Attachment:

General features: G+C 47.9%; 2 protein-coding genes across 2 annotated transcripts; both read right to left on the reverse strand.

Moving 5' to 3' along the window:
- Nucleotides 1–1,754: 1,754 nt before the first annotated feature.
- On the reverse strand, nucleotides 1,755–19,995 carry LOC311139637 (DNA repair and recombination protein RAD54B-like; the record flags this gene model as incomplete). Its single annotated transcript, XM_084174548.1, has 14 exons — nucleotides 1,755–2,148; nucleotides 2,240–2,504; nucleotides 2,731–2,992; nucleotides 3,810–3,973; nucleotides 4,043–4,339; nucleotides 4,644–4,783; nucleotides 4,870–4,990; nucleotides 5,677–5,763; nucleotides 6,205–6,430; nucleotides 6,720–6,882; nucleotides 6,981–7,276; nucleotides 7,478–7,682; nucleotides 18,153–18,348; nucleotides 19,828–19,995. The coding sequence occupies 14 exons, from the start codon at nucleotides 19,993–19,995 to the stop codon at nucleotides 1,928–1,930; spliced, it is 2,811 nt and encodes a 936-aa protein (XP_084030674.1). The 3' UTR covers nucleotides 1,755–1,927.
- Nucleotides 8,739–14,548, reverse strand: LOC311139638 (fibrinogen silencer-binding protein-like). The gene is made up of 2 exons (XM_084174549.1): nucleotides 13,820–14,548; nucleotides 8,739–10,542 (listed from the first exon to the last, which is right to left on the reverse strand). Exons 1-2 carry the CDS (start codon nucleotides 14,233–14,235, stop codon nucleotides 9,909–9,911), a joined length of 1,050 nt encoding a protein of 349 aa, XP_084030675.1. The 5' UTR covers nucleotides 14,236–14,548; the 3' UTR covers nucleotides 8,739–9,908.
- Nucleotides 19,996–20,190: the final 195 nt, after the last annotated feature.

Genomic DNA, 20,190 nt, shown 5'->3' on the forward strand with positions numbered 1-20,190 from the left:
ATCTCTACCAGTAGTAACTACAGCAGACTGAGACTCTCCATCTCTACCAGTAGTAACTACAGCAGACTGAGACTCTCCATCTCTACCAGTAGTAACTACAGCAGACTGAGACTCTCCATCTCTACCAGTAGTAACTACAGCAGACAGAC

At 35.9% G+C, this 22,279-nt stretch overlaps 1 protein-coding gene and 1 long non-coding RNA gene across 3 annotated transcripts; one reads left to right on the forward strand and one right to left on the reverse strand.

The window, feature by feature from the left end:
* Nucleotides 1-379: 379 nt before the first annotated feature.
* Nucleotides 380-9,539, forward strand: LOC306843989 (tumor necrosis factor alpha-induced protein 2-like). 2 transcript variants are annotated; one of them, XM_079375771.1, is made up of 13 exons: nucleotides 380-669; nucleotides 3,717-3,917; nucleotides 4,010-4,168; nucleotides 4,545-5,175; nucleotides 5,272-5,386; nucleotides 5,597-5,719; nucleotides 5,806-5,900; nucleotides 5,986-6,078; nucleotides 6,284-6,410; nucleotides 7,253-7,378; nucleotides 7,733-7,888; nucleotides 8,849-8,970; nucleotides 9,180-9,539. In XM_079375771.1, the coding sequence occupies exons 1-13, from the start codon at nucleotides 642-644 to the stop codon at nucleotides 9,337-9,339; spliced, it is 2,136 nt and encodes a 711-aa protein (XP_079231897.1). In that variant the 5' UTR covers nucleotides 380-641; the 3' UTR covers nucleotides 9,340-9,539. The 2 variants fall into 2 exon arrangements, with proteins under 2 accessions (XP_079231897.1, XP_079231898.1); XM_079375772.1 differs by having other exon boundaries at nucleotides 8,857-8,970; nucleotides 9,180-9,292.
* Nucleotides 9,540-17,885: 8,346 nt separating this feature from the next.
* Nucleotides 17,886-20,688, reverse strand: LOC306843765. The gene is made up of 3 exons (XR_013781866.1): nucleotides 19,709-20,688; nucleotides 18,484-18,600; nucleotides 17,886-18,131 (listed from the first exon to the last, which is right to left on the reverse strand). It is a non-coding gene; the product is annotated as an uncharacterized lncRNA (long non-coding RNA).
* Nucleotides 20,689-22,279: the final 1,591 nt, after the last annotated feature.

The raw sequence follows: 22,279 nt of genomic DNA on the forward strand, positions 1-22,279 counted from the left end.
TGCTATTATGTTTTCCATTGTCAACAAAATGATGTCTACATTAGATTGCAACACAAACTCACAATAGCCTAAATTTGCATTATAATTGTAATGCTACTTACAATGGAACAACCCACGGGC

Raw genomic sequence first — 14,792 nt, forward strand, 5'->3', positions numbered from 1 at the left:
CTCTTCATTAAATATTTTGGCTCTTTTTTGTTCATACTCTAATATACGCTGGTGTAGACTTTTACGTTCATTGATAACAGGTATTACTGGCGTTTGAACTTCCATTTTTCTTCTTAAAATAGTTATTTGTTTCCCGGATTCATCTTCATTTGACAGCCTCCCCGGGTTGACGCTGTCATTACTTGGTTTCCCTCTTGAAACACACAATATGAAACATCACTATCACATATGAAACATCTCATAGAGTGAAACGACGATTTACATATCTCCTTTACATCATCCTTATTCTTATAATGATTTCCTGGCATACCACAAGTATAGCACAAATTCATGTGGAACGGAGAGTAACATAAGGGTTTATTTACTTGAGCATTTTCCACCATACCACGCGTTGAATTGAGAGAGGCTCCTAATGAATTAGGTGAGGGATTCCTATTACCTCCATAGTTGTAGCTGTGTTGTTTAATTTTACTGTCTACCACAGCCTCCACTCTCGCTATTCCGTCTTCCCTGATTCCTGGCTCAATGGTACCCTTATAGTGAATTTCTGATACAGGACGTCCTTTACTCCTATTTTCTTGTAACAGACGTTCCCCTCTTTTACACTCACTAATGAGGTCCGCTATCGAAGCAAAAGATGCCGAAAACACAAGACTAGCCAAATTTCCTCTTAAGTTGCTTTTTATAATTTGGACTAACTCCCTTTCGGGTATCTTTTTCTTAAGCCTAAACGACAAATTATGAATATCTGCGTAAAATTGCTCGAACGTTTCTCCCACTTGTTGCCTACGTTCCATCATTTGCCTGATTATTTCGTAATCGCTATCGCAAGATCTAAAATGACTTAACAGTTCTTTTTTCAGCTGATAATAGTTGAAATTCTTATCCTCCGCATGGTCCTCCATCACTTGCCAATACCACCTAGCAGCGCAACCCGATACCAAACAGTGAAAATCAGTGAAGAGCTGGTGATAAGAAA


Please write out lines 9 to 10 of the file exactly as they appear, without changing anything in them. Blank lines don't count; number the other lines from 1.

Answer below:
At 35.9% G+C, this 22,279-nt stretch overlaps 1 protein-coding gene and 1 long non-coding RNA gene across 3 annotated transcripts; one reads left to right on the forward strand and one right to left on the reverse strand.

The window, feature by feature from the left end: